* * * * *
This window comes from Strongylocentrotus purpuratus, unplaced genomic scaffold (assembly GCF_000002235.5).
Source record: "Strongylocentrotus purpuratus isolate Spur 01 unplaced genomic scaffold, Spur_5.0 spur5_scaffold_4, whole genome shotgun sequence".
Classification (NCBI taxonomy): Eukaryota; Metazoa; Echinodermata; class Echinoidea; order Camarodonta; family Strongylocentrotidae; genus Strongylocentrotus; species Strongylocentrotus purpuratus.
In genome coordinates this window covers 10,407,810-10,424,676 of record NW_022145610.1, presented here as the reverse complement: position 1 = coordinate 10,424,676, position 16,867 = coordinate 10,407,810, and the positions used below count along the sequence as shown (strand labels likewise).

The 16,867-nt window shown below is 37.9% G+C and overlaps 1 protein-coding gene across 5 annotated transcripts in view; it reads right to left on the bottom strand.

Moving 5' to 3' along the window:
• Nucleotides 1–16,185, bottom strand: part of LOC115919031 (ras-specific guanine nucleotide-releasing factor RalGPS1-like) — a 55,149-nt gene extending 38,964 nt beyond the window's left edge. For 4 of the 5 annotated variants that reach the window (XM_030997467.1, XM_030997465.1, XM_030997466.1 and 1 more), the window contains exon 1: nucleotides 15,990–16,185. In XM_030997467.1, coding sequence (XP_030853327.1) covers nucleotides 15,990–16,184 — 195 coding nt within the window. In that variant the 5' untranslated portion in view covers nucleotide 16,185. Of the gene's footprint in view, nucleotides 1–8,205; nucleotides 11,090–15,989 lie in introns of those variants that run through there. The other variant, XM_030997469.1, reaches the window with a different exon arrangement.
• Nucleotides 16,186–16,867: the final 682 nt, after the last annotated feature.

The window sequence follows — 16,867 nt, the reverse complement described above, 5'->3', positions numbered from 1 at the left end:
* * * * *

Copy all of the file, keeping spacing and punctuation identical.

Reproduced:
This window comes from Strongylocentrotus purpuratus, unplaced genomic scaffold (assembly GCF_000002235.5).
Source record: "Strongylocentrotus purpuratus isolate Spur 01 unplaced genomic scaffold, Spur_5.0 spur5_scaffold_4, whole genome shotgun sequence".
Classification (NCBI taxonomy): Eukaryota; Metazoa; Echinodermata; class Echinoidea; order Camarodonta; family Strongylocentrotidae; genus Strongylocentrotus; species Strongylocentrotus purpuratus.
In genome coordinates this window covers 10,407,810-10,424,676 of record NW_022145610.1, presented here as the reverse complement: position 1 = coordinate 10,424,676, position 16,867 = coordinate 10,407,810, and the positions used below count along the sequence as shown (strand labels likewise).

The 16,867-nt window shown below is 37.9% G+C and overlaps 1 protein-coding gene across 5 annotated transcripts in view; it reads right to left on the bottom strand.

Moving 5' to 3' along the window:
• Nucleotides 1–16,185, bottom strand: part of LOC115919031 (ras-specific guanine nucleotide-releasing factor RalGPS1-like) — a 55,149-nt gene extending 38,964 nt beyond the window's left edge. For 4 of the 5 annotated variants that reach the window (XM_030997467.1, XM_030997465.1, XM_030997466.1 and 1 more), the window contains exon 1: nucleotides 15,990–16,185. In XM_030997467.1, coding sequence (XP_030853327.1) covers nucleotides 15,990–16,184 — 195 coding nt within the window. In that variant the 5' untranslated portion in view covers nucleotide 16,185. Of the gene's footprint in view, nucleotides 1–8,205; nucleotides 11,090–15,989 lie in introns of those variants that run through there. The other variant, XM_030997469.1, reaches the window with a different exon arrangement.
• Nucleotides 16,186–16,867: the final 682 nt, after the last annotated feature.

The window sequence follows — 16,867 nt, the reverse complement described above, 5'->3', positions numbered from 1 at the left end: